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Dr. King discusses the prevalence of racial issues in society. Discrimination and segregation still occur but through means in which the government has not declared unconstitutional. One of the main problems discussed was housing discrimination. Many African Americans were forced to live in slum housing in bad areas because they were not able to buy a house in the "white neighborhoods." Dr. King states that this type of social injustice cannot continue if the nation wants to progress.
In this letter, John Doyle Elliott, a national pension lobbyist, informs members of congress what he feels can end the loss of income. According to this letter, attached was the Pay-As-You-Go Social Security and Prosperity Insurance Act.
In this letter to the president of the NAACP, Fahy suggests changing the name of the NAACP to NAABA, replacing "colored people" with "Black Americans."
In this document, Dr. King writes a draft letter to Mr. Neiman thanking him for offering his legal services to the Southern Christian Leadership Conference. He advises Mr. Neiman to forward his employment information to the NAACP Legal Defense and Educational Fund.
Steve Adams devotes his support to Dr. King and the nonviolent movement. He mistakenly expresses condolences to Dr. King on the death of his father. However, Dr. King's father "Daddy King" would not pass away until November of 1984.
This article reprinted from "The Progressive," details the discriminatory conditions experienced by blacks in the South and urges support in the nonviolent struggle for freedom and equality.
Moe Foner is writing in regards to a new publication called, "Labor Voice For Peace." The issue mentioned covers the conference of labor leaders held in Chicago. Foner also asked for any comments concerning the publication.
Harry Wachtel, confidant and legal counsel to Dr. King, writes a note to Dora McDonald referencing an enclosure intended for Dr. King.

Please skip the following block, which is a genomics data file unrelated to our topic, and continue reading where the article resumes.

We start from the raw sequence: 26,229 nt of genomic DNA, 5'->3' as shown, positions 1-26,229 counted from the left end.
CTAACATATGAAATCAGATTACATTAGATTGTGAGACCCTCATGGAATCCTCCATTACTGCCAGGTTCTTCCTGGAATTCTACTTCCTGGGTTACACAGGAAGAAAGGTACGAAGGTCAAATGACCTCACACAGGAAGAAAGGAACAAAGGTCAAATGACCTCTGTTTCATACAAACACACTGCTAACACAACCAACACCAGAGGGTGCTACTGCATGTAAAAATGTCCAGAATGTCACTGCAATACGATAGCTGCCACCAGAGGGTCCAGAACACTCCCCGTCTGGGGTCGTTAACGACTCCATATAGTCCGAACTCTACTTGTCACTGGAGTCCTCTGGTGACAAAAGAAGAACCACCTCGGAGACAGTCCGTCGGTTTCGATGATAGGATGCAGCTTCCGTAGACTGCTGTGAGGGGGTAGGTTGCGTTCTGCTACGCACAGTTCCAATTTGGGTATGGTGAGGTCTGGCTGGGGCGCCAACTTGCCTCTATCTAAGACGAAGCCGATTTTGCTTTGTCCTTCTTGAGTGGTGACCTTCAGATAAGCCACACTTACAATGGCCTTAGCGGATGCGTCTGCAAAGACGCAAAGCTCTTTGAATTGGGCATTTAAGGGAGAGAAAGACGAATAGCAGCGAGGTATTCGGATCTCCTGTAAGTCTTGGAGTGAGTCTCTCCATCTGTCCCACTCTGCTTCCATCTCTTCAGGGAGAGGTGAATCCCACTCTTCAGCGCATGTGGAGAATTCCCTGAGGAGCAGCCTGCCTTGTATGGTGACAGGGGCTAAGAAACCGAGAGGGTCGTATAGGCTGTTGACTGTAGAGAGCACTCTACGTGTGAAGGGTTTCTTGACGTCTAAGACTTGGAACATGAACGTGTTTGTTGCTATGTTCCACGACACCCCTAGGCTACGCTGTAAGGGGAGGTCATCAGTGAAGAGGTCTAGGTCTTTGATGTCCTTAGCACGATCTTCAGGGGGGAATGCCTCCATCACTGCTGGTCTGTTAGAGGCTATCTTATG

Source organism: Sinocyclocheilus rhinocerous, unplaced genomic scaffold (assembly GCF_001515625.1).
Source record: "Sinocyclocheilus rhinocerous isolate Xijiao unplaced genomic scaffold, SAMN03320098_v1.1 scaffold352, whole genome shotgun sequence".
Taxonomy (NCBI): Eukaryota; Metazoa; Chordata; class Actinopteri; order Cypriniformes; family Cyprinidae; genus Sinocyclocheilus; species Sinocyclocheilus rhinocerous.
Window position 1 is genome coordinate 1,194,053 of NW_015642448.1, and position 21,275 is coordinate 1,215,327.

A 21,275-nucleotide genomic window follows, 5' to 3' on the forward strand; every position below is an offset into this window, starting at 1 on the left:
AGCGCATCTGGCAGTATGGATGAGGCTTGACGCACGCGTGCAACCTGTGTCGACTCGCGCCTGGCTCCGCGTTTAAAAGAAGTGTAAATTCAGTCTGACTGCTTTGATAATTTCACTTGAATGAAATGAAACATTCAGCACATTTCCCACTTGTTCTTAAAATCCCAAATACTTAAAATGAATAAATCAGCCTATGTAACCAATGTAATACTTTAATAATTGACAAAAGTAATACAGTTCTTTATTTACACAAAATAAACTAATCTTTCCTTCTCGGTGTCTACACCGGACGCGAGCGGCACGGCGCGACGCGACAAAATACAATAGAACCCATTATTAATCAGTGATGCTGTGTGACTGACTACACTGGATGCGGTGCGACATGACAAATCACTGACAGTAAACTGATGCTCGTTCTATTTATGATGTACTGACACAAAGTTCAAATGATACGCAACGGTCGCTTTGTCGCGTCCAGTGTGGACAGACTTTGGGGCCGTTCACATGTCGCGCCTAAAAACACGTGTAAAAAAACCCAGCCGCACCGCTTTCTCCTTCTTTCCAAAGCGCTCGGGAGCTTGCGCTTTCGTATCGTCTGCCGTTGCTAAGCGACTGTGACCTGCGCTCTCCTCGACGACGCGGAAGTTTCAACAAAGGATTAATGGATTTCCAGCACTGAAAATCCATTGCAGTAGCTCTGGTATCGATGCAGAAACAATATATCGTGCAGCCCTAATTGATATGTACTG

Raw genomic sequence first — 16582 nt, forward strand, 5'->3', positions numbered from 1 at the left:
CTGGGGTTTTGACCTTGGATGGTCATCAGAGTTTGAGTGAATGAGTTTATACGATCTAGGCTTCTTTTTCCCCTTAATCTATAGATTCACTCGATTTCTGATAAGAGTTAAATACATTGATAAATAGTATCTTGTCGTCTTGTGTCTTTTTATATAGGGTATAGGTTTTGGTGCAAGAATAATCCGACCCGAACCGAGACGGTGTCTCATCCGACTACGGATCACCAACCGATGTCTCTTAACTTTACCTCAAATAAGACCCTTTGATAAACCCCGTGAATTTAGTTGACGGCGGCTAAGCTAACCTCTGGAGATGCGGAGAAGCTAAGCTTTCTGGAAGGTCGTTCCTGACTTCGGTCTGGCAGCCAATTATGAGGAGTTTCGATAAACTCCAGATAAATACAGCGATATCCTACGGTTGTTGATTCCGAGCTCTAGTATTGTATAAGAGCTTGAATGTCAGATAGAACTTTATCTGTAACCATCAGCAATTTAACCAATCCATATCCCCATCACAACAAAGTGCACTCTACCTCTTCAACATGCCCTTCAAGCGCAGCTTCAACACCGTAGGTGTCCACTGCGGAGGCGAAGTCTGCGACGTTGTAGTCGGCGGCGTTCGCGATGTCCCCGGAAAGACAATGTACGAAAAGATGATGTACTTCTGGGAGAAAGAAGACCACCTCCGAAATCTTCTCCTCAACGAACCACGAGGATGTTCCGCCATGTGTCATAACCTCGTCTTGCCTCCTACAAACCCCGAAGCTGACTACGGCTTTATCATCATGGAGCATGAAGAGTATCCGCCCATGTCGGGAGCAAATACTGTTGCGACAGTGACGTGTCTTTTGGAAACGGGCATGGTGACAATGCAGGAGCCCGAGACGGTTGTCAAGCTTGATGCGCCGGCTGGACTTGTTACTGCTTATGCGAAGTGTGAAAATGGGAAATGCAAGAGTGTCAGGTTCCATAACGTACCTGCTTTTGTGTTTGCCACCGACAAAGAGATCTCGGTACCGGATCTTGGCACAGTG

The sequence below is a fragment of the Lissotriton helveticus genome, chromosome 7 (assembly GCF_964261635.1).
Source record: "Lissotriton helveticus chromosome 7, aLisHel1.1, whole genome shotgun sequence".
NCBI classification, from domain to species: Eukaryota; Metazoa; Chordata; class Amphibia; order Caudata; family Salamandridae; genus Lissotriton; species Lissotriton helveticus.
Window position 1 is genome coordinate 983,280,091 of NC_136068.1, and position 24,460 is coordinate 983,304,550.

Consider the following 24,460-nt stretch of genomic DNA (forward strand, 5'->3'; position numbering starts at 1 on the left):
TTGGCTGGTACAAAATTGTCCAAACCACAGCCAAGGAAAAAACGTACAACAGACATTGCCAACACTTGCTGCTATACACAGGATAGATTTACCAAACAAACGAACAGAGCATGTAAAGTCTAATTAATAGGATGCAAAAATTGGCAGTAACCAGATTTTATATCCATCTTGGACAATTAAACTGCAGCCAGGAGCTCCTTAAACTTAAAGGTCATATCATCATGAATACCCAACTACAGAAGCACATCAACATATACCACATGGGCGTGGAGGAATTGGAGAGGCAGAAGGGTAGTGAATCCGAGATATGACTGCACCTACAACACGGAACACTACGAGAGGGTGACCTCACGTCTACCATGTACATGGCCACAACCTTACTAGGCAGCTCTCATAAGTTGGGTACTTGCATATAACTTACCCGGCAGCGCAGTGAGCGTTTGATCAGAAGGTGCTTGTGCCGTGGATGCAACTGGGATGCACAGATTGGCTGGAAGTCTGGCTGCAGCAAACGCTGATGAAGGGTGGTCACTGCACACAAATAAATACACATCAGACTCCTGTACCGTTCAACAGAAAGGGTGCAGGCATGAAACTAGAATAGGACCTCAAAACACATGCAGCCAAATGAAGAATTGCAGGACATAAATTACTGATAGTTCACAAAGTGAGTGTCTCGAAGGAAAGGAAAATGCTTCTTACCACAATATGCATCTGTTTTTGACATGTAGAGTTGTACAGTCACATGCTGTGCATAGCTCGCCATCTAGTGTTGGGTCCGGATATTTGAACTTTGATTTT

Joseph E. Lowery and Dr. King addressed this telegram to William Anderson asking him to attend a SCLC board meeting regarding the Poor People's Campaign.
Dr. King thanks Mother F. McMullen for her kind letter. Dr. King explains their goals and commitment to nonviolence in seeking brotherhood in America. He encloses a copy of his "Letter from Birmingham Jail" and expresses his appreciation for her support.
This SCLC news release discusses the terrible educational conditions endured by African American students in the South. It also highlights effective solutions to exposing "negro youngsters" to better teachers and a better quality of learning.
H. Stuart Hughes, Chairman of the National Committee for a SANE Nuclear Policy, writes this report to the board, sponsors and chapters of the organization. Hughes notifies his readers that SANE's policy making body is being renewed due to newly elected regional and national members. Also, the Board adopted a detailed statement of a strategy, which places top priority on promoting an alternative to President Johnson and his Vietnam War policy. Other events include the update of a successful Labor Leadership Assembly for Peace and guest speaker Norman Thomas.
Representative Harris McDowell, Jr. writes Dr. King stating that he voted against seating the Mississippi delegation. McDowell states, "I appreciate having your views regarding this important problem."